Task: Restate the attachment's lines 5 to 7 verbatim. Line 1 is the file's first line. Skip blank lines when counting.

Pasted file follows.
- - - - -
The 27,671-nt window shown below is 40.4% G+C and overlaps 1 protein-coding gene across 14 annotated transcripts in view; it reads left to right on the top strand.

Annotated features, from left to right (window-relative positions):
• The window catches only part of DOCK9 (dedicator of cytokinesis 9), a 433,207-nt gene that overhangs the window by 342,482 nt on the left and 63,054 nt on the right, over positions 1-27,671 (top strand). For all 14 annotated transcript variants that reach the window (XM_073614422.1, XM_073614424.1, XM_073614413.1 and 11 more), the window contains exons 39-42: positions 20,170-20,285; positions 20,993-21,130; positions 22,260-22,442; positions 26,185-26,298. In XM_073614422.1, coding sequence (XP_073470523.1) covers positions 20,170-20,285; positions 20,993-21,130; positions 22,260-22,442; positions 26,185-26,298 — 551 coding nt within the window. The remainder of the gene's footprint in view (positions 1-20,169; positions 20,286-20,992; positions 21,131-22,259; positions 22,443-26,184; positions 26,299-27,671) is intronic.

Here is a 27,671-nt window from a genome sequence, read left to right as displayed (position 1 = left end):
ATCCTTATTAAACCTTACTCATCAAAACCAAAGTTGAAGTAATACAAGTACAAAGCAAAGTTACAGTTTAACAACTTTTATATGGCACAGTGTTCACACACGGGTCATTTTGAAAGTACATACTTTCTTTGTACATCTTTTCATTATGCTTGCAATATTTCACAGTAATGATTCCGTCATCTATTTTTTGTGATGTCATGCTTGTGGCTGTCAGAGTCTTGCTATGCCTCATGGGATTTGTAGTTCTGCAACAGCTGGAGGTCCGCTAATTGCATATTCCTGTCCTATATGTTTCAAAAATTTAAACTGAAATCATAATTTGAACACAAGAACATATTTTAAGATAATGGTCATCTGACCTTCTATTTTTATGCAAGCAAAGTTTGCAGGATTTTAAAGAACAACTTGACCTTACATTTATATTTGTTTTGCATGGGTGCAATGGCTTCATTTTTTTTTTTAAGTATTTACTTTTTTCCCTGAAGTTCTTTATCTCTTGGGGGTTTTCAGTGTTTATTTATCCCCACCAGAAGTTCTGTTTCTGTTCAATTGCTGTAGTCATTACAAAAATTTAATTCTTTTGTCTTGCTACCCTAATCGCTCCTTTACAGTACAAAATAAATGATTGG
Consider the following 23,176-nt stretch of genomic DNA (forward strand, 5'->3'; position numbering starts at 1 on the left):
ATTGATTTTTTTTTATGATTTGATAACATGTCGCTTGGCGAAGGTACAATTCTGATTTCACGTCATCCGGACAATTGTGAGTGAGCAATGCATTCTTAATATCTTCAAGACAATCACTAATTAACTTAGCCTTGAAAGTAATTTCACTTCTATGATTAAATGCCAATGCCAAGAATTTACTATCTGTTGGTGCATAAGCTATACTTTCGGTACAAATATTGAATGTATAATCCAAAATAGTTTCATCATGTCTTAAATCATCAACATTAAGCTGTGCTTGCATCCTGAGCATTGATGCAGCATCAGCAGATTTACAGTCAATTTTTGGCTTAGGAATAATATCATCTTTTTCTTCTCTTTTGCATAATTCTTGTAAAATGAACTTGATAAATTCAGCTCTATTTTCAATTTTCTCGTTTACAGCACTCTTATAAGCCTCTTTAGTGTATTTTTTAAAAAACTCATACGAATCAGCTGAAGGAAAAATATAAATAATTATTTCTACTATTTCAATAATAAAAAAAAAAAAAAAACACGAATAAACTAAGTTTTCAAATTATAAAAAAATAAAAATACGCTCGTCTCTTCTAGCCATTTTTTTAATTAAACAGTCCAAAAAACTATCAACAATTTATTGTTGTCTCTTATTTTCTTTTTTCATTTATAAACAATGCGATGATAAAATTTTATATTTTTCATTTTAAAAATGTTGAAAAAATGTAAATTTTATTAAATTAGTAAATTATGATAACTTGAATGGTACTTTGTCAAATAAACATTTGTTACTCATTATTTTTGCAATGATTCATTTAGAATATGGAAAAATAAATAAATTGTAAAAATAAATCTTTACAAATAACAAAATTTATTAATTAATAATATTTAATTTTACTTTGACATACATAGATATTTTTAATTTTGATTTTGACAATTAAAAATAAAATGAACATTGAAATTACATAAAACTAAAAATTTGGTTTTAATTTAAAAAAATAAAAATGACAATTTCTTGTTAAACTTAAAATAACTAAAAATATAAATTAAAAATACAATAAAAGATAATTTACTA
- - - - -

ATCCTTATTAAACCTTACTCATCAAAACCAAAGTTGAAGTAATACAAGTACAAAGCAAAGTTACAGTTTAACAACTTTTATATGGCACAGTGTTCACACACGGGTCATTTTGAAAGTACATACTTTCTTTGTACATCTTTTCATTATGCTTGCAATATTTCACAGTAATGATTCCGTCATCTATTTTTTGTGATGTCATGCTTGTGGCTGTCAGAGTCTTGCTATGCCTCATGGGATTTGTAGTTCTGCAACAGCTGGAGGTCCGCTAATTGCATATTCCTGTCCTATATGTTTCAAAAATTTAAACTGAAATCATAATTTGAACACAAGAACATATTTTAAGATAATGGTCATCTGACCTTCTATTTTTATGCAAGCAAAGTTTGCAGGATTTTAAAGAACAACTTGACCTTACATTTATATTTGTTTTGCATGGGTGCAATGGCTTCATTTTTTTTTTTAAGTATTTACTTTTTTCCCTGAAGTTCTTTATCTCTTGGGGGTTTTCAGTGTTTATTTATCCCCACCAGAAGTTCTGTTTCTGTTCAATTGCTGTAGTCATTACAAAAATTTAATTCTTTTGTCTTGCTACCCTAATCGCTCCTTTACAGTACAAAATAAATGATTGG
Consider the following 23,176-nt stretch of genomic DNA (forward strand, 5'->3'; position numbering starts at 1 on the left):
ATTGATTTTTTTTTATGATTTGATAACATGTCGCTTGGCGAAGGTACAATTCTGATTTCACGTCATCCGGACAATTGTGAGTGAGCAATGCATTCTTAATATCTTCAAGACAATCACTAATTAACTTAGCCTTGAAAGTAATTTCACTTCTATGATTAAATGCCAATGCCAAGAATTTACTATCTGTTGGTGCATAAGCTATACTTTCGGTACAAATATTGAATGTATAATCCAAAATAGTTTCATCATGTCTTAAATCATCAACATTAAGCTGTGCTTGCATCCTGAGCATTGATGCAGCATCAGCAGATTTACAGTCAATTTTTGGCTTAGGAATAATATCATCTTTTTCTTCTCTTTTGCATAATTCTTGTAAAATGAACTTGATAAATTCAGCTCTATTTTCAATTTTCTCGTTTACAGCACTCTTATAAGCCTCTTTAGTGTATTTTTTAAAAAACTCATACGAATCAGCTGAAGGAAAAATATAAATAATTATTTCTACTATTTCAATAATAAAAAAAAAAAAAAAACACGAATAAACTAAGTTTTCAAATTATAAAAAAATAAAAATACGCTCGTCTCTTCTAGCCATTTTTTTAATTAAACAGTCCAAAAAACTATCAACAATTTATTGTTGTCTCTTATTTTCTTTTTTCATTTATAAACAATGCGATGATAAAATTTTATATTTTTCATTTTAAAAATGTTGAAAAAATGTAAATTTTATTAAATTAGTAAATTATGATAACTTGAATGGTACTTTGTCAAATAAACATTTGTTACTCATTATTTTTGCAATGATTCATTTAGAATATGGAAAAATAAATAAATTGTAAAAATAAATCTTTACAAATAACAAAATTTATTAATTAATAATATTTAATTTTACTTTGACATACATAGATATTTTTAATTTTGATTTTGACAATTAAAAATAAAATGAACATTGAAATTACATAAAACTAAAAATTTGGTTTTAATTTAAAAAAATAAAAATGACAATTTCTTGTTAAACTTAAAATAACTAAAAATATAAATTAAAAATACAATAAAAGATAATTTACTA